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Bring the Bold Flavors of Street Tacos Into Your Home Kitchen

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Tacos de hongos (Mushroom Tacos)

Tacos de hongos (Mushroom Tacos)

Like to use smaller chiles for their great flavor and heat. Here’s a tip from celebrity chef Roberto Santibañez: Don’t seed those smaller chiles.

Anyone who has seen  Santibañez in action knows that he wants smaller peppers, from serranos to habaneros, cut up with the seeds and veins intact. That means a little extra heat, but that’s the point of the pepper, he says.

I was reminded of that when reading his recipe for Mushroom Tacos, which appears in his new cookbook, “Tacos, Tortas and Tamales: Flavors from the Griddles, Pots and Streetside Kitchens of Mexico” (John Wiley & Sons, $19.95), written with JJ Goode. The ingredient list calls for three chiles, serranos or jalapeños, “including seeds.”

Whether you include the seeds or not is up to you, of course. What will impress you, however, is not the chiles so much by themselves but the great array of street-food recipes in the book, such as the two recipes that follow for Mushroom Tacos and Tacos of Poblano and Bacon. One bite of either and you’ll likely return to this book often to make everything from Duck Carnitas Tacos to Tortas with Chicken in Green Mole or a Cucumber-Ginger Margarita.

For those of you who are diabetic or just avoiding corn and flour tortillas, you can use cabbage leaves or lettuce to wrap your taco fillings in, like I’ve done. They’re a great low-carb substitute.

Mushroom Tacos (Tacos de hongos)

“A little effort,  a lot of flavor. Multiple varieties of mushrooms (try cremini, oyster and shiitake) make for an even more exciting combination of textures, but even plain old portobellos become something special with the addition of chile, herbs and a touch of butter. Without the tortillas and condiments, you have a side dish that goes well with just about any taco or tamale you can dream up.”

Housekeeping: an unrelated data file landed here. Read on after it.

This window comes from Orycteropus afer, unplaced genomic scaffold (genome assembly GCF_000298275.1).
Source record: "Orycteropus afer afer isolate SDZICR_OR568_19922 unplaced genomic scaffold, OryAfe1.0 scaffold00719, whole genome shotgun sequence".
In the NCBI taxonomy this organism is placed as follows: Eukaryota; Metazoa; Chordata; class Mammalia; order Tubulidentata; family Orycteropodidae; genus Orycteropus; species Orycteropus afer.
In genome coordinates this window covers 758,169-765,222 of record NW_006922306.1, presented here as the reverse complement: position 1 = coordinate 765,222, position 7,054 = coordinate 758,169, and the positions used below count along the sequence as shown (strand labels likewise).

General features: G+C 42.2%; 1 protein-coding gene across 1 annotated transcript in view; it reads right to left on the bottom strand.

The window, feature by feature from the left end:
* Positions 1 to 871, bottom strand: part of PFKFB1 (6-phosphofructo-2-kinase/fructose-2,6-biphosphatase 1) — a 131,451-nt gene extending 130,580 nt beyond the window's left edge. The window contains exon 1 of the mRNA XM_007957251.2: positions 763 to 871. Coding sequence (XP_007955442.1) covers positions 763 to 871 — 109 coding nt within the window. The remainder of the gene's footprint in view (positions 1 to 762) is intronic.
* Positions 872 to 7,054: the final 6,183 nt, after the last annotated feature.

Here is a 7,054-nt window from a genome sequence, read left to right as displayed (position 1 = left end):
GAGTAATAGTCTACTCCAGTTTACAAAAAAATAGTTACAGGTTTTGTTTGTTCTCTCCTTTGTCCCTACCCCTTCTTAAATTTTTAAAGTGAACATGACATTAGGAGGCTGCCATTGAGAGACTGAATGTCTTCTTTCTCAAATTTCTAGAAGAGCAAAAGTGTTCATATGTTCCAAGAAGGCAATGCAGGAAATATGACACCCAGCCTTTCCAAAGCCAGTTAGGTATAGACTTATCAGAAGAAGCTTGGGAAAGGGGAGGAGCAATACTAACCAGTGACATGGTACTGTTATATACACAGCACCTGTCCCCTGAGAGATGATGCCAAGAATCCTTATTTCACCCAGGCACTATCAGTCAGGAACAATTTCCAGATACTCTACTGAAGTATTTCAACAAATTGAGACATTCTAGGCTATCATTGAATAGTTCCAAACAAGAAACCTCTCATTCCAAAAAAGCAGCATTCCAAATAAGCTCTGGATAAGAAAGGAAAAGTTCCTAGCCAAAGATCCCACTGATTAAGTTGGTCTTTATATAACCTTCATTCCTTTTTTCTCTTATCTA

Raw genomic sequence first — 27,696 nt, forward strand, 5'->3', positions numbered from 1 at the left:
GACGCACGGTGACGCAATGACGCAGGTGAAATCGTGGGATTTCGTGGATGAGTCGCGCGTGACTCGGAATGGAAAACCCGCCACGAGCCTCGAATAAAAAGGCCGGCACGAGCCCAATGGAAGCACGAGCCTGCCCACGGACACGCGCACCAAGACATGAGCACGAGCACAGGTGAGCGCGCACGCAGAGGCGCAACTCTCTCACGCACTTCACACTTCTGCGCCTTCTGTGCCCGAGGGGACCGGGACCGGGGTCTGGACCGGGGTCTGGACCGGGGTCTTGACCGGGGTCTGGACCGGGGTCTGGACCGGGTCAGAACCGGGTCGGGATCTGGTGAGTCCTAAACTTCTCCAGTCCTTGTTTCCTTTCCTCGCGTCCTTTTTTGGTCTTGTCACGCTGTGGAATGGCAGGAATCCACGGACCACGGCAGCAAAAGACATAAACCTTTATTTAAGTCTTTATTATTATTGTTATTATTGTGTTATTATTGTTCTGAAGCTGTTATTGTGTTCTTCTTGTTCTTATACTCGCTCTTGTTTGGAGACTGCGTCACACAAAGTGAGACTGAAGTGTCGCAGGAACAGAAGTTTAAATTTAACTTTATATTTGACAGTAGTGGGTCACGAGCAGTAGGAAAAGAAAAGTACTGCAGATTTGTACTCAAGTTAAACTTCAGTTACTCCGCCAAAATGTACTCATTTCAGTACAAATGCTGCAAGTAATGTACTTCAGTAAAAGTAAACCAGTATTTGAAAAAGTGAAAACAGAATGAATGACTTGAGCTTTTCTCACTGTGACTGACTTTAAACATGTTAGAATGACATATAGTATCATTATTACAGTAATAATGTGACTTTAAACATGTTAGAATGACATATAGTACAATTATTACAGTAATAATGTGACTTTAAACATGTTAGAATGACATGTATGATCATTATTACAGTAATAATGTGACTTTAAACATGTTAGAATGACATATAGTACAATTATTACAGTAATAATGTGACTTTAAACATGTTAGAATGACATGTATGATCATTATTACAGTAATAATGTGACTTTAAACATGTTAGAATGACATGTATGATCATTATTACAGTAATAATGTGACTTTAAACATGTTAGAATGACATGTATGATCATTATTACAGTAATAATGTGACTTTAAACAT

Use a little oil at the end, instead of the butter, and you can make these vegan.

1/4 generous cup olive or vegetable oil
Generous 1 cup diced white onions
3 fresh serrano or jalapeño chiles, finely chopped (including seeds)
3 medium garlic cloves, finely chopped
1 1/4 pounds fresh mushrooms, stems trimmed, cut into 1-inch pieces
1 1/2 teaspoons kosher salt
2 tablespoons unsalted butter
1 tablespoon finely chopped fresh epazote leaves or 1/4 cup chopped cilantro

Mushrooms cooking for tacos.

Mushrooms cooking for tacos.

Heat the oil in a large heavy pan over high heat. When it shimmers, add the onions, chiles and garlic and cook, stirring frequently, until the onions are translucent, about 2 minutes.

Add the mushrooms, toss very well to coat in the oil and cook, stirring occasionally until the mushrooms are cooked through and lightly browned, 12 to 15 minutes. Add the salt and cook for 2 minutes more, then stir in the butter and epazote until the butter has melted. Season to taste with salt.

Serve alongside 10 warm corn tortillas and top with crumbled queso fresco and sliced canned pickled jalapeño chiles or tomatillo-chipotle salsa.

Makes 10 tacos.

From “Tacos, Tortas and Tamales: Flavors from the Griddles, Pots and Streetside Kitchens of Mexico” by Roberto Santibañez with JJ Goode

Tacos of Poblanos and Bacon (Tacos de rajas con tocino)

“Crispy bits of bacon and a web of melty cheese nite strips of roasted poblano chiles in this incredible mixture that needs no salsa or topping. That said, tomato salsa certainly wouldn’t hurt and, if you really want a rich treat, stir in cheese until it melts.

1 1/4 pounds fresh poblano chiles (about 3 large)
6 thick-cut slices bacon (about 6 ounces), coarsely chopped
1 medium white onion, thinly sliced into half-moons
1 medium garlic clove, finely chopped
1/8 teaspoon freshly ground black pepper
1/4 teaspoon kosher salt
Generous 1/2 teaspoon Worcestershire sauce
1/4 pound Chihuahua or provolone cheese, shredded (optional)

tacos, tortasRoast, peel, seed and cut the poblanos. Set aside.

Meanwhile, heat a large pan over medium-high heat, add the bacon and cook, stirring occasionally and lowering the heat slightly once the bacon renders its fat, until the bacon is uniformly golden brown and slightly crisp, about 8 minutes.

Discard all but 2 tablespoons of the fat, then add the onion to the pan. Cook the onion, stirring, until soft and translucent, about 5 minutes. Add the garlic and pepper and cook 1 minute, then add the poblanos, salt and Worcestershire sauce. Cook until the poblanos are warmed through, about 3 minutes.

Add the cheese, turn off the heat, and toss until the cheese is melted.

Taste and season with salt, if necessary, since bacon varies in saltiness.

Serve alongside 10 warm corn tortillas and top with a smoky tomato salsa.

Makes 10 tacos.

From “Tacos, Tortas and Tamales: Flavors from the Griddles, Pots and Streetside Kitchens of Mexico” by Roberto Santibañez with JJ Goode

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